Super Croc with T. Rex Teeth May Have Chowed Down on Dinosaurs

The ancient croc <em>Razanandrongobe sakalavae</em> likely would have used its serrated teeth to crunch into tendons and scrape meat from bone of prey.
The ancient croc Razanandrongobe sakalavae likely would have used its serrated teeth to crunch into tendons and scrape meat from bone of prey. (Image credit: Fabio Manucci)

What has a head like a crocodile, sports teeth like a T. rex and is the oldest of its kind?

A mysterious Jurassic predator from Madagascar.

New fossil remains reveal a meters-long crocodile-like monster, called Razanandrongobe sakalavae, that lived more than 163 million years ago. Turns out, the beast is the oldest example of the notosuchians, a group of animals with a bizarre mash-up of traits, from armadillo-like armor to crocodile-shaped bodies to erect limbs that gave their bellies clearance from the ground. R. sakalavae is the oldest-known notosuchian by a whopping 42 million years, researchers reported in the open-access journal PeerJ on July 4. [Image Gallery: 25 Amazing Ancient Beasts

Previously, R. sakalavae was known from just seven loose teeth and a portion of an individual's right jaw with three additional teeth embedded in it. The fossils came from the Mahajanga Basin in northwestern Madagascar. Now, researchers from the Milan Natural History Museum in Italy and the Museum of Natural History, Toulouse in France have analyzed a handful of new fossils — most found in the 1970s in the same location — that have been sitting in their museum collections for decades.

The fossils turned out to hold more secrets of the notosuchians. The remains consisted of important portions of the anatomy, at least as far as species identification is concerned: an almost-complete portion of the right upper jaw, a piece of the left lower jaw, another portion of the jaw containing three teeth that had not yet erupted from the jaw and a large tooth crown. Another five fragments of skull from the same location may belong to the same species, the researchers wrote.

This paleoartistic restoration of the head of Razanandrongobe sakalavae reveals its deep skull and T. rex-like teeth. (Image credit: Fabio Manucci)

The fossils revealed a fearsome beast with a mouthful of 6-inch-long (15 centimeters) teeth. These serrated teeth resembled those of T. rex, the researchers wrote, indicating that the animal likely used these chompers to crunch into tendons and scrape meat from bone. A tentative reconstruction of the animal's skull indicated that its head was about 3.3 feet (1 meter) long. That may make it the largest notosuchian ever found as well as the oldest, the researchers reported.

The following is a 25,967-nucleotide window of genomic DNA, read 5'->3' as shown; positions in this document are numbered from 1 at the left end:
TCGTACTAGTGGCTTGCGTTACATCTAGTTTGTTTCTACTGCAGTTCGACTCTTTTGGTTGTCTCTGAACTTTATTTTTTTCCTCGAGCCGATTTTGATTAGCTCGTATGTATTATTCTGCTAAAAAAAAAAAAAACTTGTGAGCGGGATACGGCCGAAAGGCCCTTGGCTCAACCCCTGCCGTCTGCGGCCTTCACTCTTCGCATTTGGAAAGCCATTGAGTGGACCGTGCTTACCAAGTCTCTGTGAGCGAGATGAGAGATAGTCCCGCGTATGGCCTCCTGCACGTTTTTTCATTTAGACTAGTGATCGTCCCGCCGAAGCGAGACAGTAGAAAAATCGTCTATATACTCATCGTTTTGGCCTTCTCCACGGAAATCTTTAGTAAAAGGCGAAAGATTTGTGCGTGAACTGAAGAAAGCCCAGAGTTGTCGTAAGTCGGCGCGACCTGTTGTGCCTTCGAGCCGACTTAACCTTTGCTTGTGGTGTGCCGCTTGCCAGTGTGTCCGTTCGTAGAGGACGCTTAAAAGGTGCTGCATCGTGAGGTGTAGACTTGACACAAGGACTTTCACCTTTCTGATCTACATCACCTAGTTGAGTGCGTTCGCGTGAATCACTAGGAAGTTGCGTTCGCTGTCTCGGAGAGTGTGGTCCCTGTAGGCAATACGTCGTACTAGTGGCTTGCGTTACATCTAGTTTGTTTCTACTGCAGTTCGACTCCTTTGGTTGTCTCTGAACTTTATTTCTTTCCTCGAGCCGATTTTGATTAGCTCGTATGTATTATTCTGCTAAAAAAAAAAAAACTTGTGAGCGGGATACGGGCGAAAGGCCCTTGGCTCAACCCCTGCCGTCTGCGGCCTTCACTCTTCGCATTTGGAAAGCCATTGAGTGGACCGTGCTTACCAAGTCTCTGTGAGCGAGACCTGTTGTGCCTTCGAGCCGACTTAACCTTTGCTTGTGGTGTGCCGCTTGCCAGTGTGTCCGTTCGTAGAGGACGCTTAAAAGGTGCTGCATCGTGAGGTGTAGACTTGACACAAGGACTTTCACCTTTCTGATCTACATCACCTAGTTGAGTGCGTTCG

"Like these and other gigantic crocs from the Cretaceous, 'Razana' could outcompete even theropod dinosaurs at the top of the food chain," study author Cristiano Dal Sasso of the Milan Natural History Museum said in a statement. Theropods are the familiar two-legged dinosaurs that include the tyrannosaurs as well as other carnivores like the dilophosaurs. The researchers don't know much about the crocodilian's diet, but it was the largest land-based carnivore in its ecosystem, they wrote, and may have been a top predator that chowed down on dinosaurs.

Paleontologists Cristiano Dal Sasso (right) and Simone Maganuco (left) hold up skull bones of the Jurassic crocodilian Razanandrongobe sakalavae. (Image credit: Giovanni Bindellini)

"Razana" is a rare representation of notosuchians in the Jurassic. Given what they know about these animals and their close relatives from later eras, paleontologists have long suspected that this group arose by the beginning of the Jurassic, some 201 million years ago. But the fossil record of notosuchians — and of their early evolution — in the Jurassic has been all but nonexistent. Because of this missing record, researchers call the Jurassic notosuchians a "ghost lineage."

The age of the fossils and their location in Madagascar suggests that notosuchians originated in southern Gondwana, the researchers wrote, the supercontinent that eventually split into Africa, South America, Antarctica, Australia, the Indian subcontinent and the Arabian Peninsula.

Original article on Live Science.  

Stephanie Pappas
Live Science Contributor

Stephanie Pappas is a contributing writer for Live Science, covering topics ranging from geoscience to archaeology to the human brain and behavior. She was previously a senior writer for Live Science but is now a freelancer based in Denver, Colorado, and regularly contributes to Scientific American and The Monitor, the monthly magazine of the American Psychological Association. Stephanie received a bachelor's degree in psychology from the University of South Carolina and a graduate certificate in science communication from the University of California, Santa Cruz.